The computers in the next-generation shuttles have also been entirely revamped. To reduce the huge workforce needed to monitor every tiny event in the mission on the ground, each instrument that measures temperature, pressure, strain or vibration, among other things, in SLI vehicles has its own built-in computer, which doubles as a node on a network extending throughout the RLV. This network is made up of expert systems. These programs can constantly read signals from each computer on the network, isolate problems in real time and predict failures. Coupled with escape systems that today's shuttle lacks, the computers could possibly save the lives of the crew during an accident by signaling when to bail out or even by separating a crew capsule from other parts of the RLV that are in danger. "There are three levels to safety," says Doug Young, Northrop Grumman's space systems director. "The first is to make the vehicle more reliable. The second is to provide the crew with an escape system and the third is to make sure that the crew knows when to get out."
In perhaps the greatest break with the shuttle, the new launcher and orbiter designs are much more appropriately scaled to NASA's real needs—that is, for a slimmed-down and, at times, unmanned reusable launch vehicle. The current shuttle has rarely approached its full payload capacity and often a crew isn't required. SLI concepts contain a smaller orbiter that travels without a crew if the on-board task—such as putting a satellite into orbit or conducting a science experiment remotely—can be automated.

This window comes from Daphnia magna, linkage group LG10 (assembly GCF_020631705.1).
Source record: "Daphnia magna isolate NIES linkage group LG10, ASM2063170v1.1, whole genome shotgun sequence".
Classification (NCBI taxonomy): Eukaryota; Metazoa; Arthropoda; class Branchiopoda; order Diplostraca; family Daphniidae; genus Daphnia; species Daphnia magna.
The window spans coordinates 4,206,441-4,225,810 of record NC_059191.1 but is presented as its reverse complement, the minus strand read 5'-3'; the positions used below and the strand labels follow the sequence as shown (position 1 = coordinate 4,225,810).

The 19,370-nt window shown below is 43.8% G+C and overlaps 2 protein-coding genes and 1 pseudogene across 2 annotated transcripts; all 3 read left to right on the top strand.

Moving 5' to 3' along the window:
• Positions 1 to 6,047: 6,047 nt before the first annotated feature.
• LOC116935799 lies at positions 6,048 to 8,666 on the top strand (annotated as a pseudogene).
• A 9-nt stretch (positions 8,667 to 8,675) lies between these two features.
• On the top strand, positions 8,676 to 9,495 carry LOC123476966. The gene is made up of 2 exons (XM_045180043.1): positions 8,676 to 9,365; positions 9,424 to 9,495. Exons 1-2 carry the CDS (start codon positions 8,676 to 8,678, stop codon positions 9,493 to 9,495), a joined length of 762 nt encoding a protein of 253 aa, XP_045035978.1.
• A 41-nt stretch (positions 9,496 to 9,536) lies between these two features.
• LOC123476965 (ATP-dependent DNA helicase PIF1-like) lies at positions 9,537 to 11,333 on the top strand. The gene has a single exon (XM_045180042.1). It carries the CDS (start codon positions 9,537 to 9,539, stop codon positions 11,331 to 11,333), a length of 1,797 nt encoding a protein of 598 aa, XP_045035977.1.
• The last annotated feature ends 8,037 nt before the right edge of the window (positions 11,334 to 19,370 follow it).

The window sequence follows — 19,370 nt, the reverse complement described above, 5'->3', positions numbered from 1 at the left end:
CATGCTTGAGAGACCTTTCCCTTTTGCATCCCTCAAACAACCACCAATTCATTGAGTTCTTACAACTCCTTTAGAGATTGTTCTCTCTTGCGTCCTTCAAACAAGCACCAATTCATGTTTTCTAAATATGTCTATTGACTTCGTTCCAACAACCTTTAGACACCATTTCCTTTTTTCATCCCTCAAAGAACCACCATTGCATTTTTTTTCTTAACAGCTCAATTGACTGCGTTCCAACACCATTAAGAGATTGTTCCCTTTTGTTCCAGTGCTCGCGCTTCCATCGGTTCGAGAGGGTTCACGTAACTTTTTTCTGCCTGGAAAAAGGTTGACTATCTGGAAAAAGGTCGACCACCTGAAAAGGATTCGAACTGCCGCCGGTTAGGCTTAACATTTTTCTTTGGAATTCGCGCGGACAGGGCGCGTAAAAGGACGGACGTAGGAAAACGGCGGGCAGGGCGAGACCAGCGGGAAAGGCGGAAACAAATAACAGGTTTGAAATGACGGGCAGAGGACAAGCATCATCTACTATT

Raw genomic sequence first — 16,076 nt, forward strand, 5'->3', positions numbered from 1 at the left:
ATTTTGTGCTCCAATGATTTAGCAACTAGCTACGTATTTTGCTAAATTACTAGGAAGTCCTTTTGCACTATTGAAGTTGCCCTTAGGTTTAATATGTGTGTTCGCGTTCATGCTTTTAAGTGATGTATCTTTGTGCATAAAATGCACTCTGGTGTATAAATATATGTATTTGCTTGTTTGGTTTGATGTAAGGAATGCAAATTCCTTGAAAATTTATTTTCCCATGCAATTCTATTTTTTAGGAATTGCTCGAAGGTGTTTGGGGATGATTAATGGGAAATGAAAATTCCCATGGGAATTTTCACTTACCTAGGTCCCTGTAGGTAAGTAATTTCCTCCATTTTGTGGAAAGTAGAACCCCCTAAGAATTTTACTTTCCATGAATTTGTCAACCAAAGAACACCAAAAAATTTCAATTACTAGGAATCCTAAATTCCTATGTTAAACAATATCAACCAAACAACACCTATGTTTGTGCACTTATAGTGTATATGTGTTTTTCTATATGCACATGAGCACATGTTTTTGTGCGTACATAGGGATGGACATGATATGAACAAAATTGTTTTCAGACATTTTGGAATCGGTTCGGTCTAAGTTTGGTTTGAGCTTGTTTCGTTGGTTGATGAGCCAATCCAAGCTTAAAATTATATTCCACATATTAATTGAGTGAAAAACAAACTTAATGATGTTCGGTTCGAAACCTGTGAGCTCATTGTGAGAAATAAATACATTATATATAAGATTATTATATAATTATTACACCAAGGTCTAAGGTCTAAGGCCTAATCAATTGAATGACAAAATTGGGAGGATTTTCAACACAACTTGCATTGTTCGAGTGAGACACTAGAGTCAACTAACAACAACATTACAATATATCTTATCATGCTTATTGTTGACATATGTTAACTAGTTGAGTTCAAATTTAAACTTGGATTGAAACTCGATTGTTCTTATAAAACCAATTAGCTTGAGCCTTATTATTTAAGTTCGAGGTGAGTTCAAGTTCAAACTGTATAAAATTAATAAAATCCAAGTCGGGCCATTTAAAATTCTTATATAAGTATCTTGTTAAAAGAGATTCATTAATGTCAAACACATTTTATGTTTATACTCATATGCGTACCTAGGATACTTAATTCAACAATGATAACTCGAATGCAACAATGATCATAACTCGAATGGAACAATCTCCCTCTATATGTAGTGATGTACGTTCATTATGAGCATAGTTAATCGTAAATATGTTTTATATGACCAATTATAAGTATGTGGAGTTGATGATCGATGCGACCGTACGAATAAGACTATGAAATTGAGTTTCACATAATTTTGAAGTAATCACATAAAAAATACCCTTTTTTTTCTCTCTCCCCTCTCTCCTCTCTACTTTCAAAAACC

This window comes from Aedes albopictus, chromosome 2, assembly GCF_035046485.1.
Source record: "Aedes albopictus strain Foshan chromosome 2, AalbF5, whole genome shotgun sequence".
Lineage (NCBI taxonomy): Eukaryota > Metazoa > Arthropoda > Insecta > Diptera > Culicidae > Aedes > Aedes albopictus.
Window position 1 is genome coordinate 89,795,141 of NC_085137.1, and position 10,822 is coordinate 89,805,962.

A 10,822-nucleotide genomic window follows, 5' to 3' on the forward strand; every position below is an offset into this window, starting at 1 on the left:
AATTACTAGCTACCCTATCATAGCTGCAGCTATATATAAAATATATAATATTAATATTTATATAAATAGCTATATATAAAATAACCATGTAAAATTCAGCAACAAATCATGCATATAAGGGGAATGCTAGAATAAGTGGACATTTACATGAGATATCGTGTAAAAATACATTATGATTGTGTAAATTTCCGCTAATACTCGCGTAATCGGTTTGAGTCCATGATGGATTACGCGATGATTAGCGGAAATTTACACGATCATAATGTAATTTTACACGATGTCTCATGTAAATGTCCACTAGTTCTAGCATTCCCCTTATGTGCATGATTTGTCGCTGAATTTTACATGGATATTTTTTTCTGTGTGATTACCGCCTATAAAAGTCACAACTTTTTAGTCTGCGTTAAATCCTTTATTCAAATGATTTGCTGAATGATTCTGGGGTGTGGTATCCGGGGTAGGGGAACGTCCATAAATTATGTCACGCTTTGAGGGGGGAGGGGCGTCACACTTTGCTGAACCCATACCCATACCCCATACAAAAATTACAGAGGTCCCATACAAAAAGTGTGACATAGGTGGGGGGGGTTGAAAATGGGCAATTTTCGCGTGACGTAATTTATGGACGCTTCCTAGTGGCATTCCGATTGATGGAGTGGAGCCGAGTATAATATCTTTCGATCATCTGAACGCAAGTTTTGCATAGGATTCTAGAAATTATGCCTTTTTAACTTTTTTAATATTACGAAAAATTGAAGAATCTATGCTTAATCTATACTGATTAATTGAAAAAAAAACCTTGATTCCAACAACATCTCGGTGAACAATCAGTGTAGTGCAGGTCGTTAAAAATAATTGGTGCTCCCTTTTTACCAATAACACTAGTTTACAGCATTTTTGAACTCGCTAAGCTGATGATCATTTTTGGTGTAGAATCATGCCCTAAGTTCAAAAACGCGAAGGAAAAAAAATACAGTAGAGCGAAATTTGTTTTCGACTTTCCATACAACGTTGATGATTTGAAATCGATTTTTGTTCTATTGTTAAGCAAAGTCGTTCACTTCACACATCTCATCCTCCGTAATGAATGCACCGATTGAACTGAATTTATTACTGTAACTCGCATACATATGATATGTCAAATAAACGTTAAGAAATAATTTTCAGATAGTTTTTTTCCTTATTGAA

It's the Accounting, Stupid
Whether NASA ever replaces the shuttle with a new vehicle will depend on the agency's ability to improve its woeful budgeting skills. In a report on SLI issued last September, the congressional General Accounting Office chastised NASA for lacking any modern financial controls. It's no surprise, then, that NASA cancelled the shuttle-replacement program not necessarily because it was too expensive but because the agency really had no idea what it would cost. "SLI was deceptively simple," says Kevin Neifert, director for advanced space and launch systems at Boeing's Phantom Works, "but there were very aggressive goals around safety and reliability
and operating costs."
In proposing a shuttle replacement, NASA circumvented a basic rule of business school: "Quality, speed and cost—choose two." Under NASA's benchmarks for the program, which anticipated a new spacecraft within a decade, the agency wanted to guarantee that a crew would not be lost more than once in 10,000 flights—40 to 70 times better than the shuttle's projected performance and 180 times better than what the shuttle has so far achieved. The agency requested an operating cost of only $500 million annually for a fleet of three or four vehicles launching every few weeks. That would be about the price of a single shuttle flight—a great idea but an impossible request. "Even a factor-of-two improvement in cost would be wonderful," said Antonio Elias, general manager for advanced programs at Orbital Sciences, before SLI was cut back. "If NASA could reduce its $3 billion a year [shuttle budget] to $1.5 billion, it would justify the cost" of a new reusable launch vehicle.